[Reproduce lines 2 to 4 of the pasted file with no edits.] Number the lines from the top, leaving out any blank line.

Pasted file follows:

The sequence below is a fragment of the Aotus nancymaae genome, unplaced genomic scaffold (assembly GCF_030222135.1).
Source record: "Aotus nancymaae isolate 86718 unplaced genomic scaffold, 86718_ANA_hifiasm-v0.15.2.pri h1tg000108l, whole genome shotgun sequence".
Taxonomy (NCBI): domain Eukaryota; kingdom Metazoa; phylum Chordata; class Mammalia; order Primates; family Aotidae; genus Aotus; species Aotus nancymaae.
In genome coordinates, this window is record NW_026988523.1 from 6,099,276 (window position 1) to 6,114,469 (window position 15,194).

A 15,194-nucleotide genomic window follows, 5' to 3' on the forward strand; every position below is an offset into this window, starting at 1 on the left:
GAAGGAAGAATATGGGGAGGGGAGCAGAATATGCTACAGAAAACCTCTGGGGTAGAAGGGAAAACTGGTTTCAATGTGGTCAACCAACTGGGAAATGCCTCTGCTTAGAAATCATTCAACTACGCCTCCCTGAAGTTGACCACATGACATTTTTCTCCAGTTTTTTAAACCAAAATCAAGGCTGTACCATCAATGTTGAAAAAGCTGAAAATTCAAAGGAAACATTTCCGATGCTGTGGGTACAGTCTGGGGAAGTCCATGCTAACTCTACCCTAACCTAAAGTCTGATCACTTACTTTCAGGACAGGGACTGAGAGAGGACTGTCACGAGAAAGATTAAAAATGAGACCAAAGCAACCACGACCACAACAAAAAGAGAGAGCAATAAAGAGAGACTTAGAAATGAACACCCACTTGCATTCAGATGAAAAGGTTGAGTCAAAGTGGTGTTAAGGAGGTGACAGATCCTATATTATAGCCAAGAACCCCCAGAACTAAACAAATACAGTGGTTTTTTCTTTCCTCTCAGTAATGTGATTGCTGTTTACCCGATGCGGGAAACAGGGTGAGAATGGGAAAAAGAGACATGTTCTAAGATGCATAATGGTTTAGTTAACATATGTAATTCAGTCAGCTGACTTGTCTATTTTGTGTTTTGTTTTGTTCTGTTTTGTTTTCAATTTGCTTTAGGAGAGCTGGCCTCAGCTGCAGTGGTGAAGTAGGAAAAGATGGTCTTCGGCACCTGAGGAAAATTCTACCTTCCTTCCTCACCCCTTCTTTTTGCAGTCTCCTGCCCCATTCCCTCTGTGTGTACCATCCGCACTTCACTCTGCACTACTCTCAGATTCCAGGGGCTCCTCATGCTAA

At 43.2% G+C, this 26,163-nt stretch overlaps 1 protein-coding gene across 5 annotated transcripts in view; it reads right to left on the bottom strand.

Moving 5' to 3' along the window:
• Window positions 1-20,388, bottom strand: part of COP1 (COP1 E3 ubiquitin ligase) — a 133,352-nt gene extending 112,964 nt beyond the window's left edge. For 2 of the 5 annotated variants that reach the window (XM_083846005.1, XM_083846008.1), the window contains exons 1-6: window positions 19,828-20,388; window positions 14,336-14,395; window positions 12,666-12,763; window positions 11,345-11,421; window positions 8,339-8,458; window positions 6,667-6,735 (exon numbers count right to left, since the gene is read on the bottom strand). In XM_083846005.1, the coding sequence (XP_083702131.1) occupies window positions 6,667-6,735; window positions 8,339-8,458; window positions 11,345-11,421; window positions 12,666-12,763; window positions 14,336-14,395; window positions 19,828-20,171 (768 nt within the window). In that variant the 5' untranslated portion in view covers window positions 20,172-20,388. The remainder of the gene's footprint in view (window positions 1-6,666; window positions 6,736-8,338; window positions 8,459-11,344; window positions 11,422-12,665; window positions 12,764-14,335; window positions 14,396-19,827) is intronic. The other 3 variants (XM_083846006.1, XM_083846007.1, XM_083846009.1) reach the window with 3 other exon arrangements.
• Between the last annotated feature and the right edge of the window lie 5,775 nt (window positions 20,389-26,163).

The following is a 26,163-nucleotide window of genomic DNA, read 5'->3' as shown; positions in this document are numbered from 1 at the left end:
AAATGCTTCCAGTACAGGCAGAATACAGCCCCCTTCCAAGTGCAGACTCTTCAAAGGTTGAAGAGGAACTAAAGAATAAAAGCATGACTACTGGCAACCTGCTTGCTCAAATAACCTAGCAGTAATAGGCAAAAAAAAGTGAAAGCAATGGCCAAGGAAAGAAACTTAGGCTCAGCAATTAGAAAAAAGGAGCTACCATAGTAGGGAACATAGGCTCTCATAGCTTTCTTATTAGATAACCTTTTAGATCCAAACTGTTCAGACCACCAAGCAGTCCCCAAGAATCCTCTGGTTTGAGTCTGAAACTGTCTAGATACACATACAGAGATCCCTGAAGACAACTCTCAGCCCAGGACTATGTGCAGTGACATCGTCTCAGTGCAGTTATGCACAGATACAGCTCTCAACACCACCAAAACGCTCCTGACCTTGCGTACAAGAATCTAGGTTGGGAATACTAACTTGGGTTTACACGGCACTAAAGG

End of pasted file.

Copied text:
Source record: "Aotus nancymaae isolate 86718 unplaced genomic scaffold, 86718_ANA_hifiasm-v0.15.2.pri h1tg000108l, whole genome shotgun sequence".
Taxonomy (NCBI): domain Eukaryota; kingdom Metazoa; phylum Chordata; class Mammalia; order Primates; family Aotidae; genus Aotus; species Aotus nancymaae.
In genome coordinates, this window is record NW_026988523.1 from 6,099,276 (window position 1) to 6,114,469 (window position 15,194).